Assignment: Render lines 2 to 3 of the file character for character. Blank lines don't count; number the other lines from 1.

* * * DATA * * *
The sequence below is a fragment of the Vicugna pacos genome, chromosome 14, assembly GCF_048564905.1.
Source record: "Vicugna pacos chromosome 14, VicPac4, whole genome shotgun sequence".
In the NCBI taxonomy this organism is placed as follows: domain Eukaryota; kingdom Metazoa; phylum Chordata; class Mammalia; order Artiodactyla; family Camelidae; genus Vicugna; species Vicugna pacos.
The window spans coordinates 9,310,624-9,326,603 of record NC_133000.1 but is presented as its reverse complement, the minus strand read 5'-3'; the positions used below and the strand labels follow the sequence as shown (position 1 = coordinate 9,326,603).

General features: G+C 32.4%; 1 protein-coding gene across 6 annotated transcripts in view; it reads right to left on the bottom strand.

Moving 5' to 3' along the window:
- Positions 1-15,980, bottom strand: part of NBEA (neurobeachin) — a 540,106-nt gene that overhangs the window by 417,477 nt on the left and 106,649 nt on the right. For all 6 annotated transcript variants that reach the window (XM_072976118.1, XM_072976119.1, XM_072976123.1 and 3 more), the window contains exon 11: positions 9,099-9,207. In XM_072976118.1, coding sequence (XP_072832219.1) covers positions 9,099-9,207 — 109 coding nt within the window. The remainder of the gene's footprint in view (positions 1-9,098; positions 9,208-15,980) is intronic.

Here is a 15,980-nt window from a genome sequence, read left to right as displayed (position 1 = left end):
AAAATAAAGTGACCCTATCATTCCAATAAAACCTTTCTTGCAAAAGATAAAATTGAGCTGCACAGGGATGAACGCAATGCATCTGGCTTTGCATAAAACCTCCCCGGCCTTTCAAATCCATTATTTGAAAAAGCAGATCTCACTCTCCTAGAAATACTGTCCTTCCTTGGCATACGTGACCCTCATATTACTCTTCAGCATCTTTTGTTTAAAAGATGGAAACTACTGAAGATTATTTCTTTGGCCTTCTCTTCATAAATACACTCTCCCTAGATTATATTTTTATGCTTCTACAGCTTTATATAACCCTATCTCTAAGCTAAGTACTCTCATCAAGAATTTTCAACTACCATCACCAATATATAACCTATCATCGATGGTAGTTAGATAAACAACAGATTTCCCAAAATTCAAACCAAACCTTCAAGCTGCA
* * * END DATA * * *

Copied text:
Source record: "Vicugna pacos chromosome 14, VicPac4, whole genome shotgun sequence".
In the NCBI taxonomy this organism is placed as follows: domain Eukaryota; kingdom Metazoa; phylum Chordata; class Mammalia; order Artiodactyla; family Camelidae; genus Vicugna; species Vicugna pacos.